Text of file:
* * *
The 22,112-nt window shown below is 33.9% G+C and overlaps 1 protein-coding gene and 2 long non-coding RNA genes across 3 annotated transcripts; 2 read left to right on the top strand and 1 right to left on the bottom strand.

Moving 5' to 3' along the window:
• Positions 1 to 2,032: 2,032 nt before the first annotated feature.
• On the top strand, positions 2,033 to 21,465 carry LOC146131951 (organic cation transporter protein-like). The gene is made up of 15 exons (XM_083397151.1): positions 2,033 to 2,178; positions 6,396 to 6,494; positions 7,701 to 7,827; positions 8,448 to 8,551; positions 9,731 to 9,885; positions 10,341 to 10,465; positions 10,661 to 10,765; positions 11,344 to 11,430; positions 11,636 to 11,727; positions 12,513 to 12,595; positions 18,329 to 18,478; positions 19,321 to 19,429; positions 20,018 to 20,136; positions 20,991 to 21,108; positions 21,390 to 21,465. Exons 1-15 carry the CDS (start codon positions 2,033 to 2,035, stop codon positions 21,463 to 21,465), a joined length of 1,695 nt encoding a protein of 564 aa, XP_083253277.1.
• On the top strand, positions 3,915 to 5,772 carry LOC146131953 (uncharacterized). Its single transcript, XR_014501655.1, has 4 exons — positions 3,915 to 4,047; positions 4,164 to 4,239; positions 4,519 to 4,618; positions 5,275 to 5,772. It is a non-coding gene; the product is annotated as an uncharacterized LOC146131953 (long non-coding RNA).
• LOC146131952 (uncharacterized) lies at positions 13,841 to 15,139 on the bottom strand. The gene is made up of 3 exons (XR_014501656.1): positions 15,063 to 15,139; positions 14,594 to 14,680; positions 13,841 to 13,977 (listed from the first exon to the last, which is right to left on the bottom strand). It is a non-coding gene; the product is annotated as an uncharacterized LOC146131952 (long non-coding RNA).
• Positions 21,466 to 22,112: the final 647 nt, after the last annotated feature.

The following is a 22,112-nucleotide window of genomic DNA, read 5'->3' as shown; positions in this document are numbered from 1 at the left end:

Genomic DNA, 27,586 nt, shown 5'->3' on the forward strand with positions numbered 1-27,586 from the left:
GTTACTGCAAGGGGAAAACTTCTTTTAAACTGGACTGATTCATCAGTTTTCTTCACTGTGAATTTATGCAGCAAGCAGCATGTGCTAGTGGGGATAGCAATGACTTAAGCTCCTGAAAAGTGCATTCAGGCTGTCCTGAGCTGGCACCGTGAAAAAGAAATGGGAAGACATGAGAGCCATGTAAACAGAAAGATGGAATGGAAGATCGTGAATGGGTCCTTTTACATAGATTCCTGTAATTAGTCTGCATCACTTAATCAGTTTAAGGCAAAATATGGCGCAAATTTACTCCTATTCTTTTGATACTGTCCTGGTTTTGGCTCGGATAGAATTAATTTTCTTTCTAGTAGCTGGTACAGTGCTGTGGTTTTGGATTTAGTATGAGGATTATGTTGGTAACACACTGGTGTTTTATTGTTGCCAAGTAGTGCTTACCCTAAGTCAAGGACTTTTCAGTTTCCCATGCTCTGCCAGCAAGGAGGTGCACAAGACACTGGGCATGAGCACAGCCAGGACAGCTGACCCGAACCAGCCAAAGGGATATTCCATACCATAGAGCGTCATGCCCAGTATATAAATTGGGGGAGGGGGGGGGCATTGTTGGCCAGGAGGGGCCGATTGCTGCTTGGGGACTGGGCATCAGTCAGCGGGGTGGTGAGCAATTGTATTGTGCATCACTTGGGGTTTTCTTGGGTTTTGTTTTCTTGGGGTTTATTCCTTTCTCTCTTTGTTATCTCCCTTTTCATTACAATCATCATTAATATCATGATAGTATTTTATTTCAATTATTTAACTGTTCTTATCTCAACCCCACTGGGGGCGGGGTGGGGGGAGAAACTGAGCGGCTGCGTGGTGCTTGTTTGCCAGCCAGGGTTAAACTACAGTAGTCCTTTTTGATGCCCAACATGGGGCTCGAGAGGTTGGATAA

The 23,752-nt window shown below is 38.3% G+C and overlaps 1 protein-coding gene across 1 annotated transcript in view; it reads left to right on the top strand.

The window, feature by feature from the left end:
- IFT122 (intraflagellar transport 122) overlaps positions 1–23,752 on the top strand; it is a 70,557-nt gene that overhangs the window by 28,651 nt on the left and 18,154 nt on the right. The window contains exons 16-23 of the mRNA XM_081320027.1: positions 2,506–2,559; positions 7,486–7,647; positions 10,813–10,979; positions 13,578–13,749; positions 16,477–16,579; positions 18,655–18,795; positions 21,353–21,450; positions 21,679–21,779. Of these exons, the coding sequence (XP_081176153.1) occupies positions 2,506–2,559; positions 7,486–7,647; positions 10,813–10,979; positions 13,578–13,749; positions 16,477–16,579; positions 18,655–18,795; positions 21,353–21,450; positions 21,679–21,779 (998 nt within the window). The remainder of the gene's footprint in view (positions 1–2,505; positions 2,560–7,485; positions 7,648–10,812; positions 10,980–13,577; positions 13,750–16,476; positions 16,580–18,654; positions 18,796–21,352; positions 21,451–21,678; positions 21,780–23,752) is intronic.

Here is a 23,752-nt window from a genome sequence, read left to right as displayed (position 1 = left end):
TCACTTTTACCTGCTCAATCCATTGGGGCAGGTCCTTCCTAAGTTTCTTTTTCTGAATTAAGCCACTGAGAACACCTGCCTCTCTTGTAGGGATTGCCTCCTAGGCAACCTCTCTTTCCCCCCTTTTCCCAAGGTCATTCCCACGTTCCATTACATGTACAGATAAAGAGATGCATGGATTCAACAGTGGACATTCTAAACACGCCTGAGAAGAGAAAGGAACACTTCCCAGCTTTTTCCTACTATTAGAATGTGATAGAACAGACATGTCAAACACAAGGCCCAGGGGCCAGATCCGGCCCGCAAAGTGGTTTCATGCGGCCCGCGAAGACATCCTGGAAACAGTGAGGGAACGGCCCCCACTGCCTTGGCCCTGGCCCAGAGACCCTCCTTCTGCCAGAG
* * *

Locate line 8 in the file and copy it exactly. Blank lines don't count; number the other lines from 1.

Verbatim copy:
The following is a 22,112-nucleotide window of genomic DNA, read 5'->3' as shown; positions in this document are numbered from 1 at the left end: